In 1964, towards the end of his life, Marcel Duchamp delivered the pithiest of artist statements, “Je suis un respirateur.” Too apt that this “respirateur” or “breather” — one who creates art out of everyday life — should be the keeper of a seven-decade oeuvre of abstract paintings and provocative readymades that significantly shifted the plates of Dada, Cubism, and Conceptualism.

So massive was Duchamp’s output that for years, his works, sketches, and papers have been scattered across the collections of various museums. But no more: this week, three institutions have merged their separate Duchamp archives for a digital resource set to illuminate one of the past century’s most seminal artists.

What happened

Duchamp Research Portal

The Duchamp Research Portal houses nearly 50,000 digitized objects covering the artist’s life and work in France and the United States. Image: Marcel Duchamp Republique Française passport, October 22, 1954. Alexina and Marcel Duchamp Papers, Philadelphia Museum of Art, Library and Archives. Gift of Jacqueline, Paul and Peter Matisse in memory of their mother Alexina Duchamp, 1998.

On January 24, the Duchamp Research Portal had its launch, gathering archival documents, correspondence, and contextual images that encompass the entirety of the French artist’s life and work (and of course, his chess fixation). The material, numbering nearly 50,000 digitized images, comprises the Duchamp-related collections of the Philadelphia Museum of Art, Association Marcel Duchamp, and Centre Pompidou as part of a seven-year partnership.

Visitors can explore the resource via two major sections. Documents draws from the institutions’ library and archives, notably the Alexina and Marcel Duchamp Papers and Arensberg Archives at the Philadelphia Museum of Art; while Museum Collections features objects from the institutions’ artwork holdings, such as the André Breton and Constantin Brancusi collections at the Centre Pompidou.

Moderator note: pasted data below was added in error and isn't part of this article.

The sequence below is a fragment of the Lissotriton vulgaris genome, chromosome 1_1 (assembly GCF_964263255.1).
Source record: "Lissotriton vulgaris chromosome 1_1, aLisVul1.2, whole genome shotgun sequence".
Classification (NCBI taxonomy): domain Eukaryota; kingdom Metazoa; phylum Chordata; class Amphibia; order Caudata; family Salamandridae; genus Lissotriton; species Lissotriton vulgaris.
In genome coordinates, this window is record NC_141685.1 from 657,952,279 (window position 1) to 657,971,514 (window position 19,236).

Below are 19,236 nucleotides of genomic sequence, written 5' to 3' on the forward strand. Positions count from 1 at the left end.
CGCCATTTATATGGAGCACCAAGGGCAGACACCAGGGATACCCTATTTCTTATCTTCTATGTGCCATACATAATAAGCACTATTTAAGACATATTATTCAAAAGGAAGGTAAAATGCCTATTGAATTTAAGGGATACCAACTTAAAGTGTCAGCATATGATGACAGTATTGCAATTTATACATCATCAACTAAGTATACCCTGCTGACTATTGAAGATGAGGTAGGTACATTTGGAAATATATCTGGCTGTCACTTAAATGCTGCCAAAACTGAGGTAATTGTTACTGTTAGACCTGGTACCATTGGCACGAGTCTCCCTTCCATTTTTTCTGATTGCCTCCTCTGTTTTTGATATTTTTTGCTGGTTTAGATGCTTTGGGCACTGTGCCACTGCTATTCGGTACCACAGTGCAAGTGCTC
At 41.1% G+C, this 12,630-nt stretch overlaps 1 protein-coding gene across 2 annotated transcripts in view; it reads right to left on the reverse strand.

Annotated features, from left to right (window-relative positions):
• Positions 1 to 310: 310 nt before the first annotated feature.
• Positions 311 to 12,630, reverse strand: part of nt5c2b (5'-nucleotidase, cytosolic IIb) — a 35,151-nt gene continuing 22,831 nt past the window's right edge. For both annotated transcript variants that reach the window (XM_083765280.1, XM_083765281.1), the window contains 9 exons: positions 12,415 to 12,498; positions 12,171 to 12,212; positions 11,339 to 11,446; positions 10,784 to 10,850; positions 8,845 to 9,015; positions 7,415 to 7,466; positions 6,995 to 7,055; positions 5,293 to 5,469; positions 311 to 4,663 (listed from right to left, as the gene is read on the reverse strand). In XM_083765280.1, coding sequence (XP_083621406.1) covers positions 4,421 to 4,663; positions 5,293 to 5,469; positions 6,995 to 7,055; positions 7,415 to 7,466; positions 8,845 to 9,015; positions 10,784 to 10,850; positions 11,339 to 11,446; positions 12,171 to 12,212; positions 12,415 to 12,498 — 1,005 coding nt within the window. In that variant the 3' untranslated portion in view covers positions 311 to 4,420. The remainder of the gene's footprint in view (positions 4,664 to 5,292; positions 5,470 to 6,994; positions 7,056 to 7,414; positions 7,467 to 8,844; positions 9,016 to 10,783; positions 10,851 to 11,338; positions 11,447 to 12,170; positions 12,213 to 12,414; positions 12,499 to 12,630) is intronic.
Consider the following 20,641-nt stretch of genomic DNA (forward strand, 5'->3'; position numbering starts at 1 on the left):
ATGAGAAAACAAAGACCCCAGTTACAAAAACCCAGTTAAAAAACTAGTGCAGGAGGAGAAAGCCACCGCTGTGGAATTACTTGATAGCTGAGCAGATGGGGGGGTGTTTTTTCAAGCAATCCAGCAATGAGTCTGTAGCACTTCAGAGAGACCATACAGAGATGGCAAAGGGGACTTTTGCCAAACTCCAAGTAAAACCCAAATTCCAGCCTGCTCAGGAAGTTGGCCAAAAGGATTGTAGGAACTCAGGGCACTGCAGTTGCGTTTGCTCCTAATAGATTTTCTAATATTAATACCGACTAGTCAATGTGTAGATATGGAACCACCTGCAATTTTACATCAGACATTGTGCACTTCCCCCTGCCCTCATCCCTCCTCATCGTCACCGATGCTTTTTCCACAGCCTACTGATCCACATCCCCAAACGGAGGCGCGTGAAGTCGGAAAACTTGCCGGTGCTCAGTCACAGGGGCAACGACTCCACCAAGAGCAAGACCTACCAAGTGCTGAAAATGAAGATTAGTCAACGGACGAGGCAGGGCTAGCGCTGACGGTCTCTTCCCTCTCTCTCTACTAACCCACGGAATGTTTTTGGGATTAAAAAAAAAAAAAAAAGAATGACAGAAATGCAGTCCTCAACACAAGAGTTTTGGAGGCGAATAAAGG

All digital images on the Duchamp Research Portal are accompanied by associated metadata, with helpful references to other material in the archive. That means that a search of Man Ray’s portraits of Duchamp, say, will also connect visitors to a trove of related objects not limited to negatives, press articles, and correspondence between the artists.

Why it matters

Image: Photograph for Marcel Duchamp exhibition poster at Galerie Givaudan, Paris, 1967. © Centre Pompidou/Mnam-Cci Bibliothèque Kandinsky/Fonds général des photographies.

For Duchamp scholars and art historians, such a resource is an absolute boon, fleshing out not just the artist’s processes, but his connections with the broader avant-garde community. For example, researchers eager for the thinking and development behind Duchamp’s final work, “Given: 1. The Waterfall, 2. The Illuminating Gas,” will find 20 years’ worth of detailed notes and technical plans, but also, contributions from fellow artist Paul Matisse and curator Anne d’Harnoncourt. 

Naturally, such a repository, heavy with assets from three French and American institutions, has only been made possible by the geography-spanning capabilities offered by digital distribution. And as venues from the Victoria & Albert Museum to the National Museum of African American History and Culture make their digital objects more easily searchable and discoverable, they’re similarly reaching a global (and receptive) audience far exceeding their physical bounds. In this, the digital collection doesn’t just represent a tool, but a potentially key cog in engagement efforts.

What they said

“People are seeking richer online art experiences now more than ever, and this exceptional collaboration with our partners at the Centre Pompidou and the Association Marcel Duchamp, for which we are deeply grateful, offers a wealth of resources.” — Timothy Rub, The George D. Widener Director and CEO, Philadelphia Museum of Art

“Through making these archives accessible globally, we hope that Marcel Duchamp’s idea of freedom will inspire visitors to the site and that they will remember that the artist’s life and art were one, constantly redefining borders of all kinds.” — Antoine Monnier, Director, Association Marcel Duchamp

“No doubt Duchamp, the artist whom Jean Clair called the ‘great fictive one’ (Le grand fictif) would have been pleased to find himself in a virtual world created by friends.” — Xavier Rey, Director of the Musée national d’art moderne, Centre Pompidou


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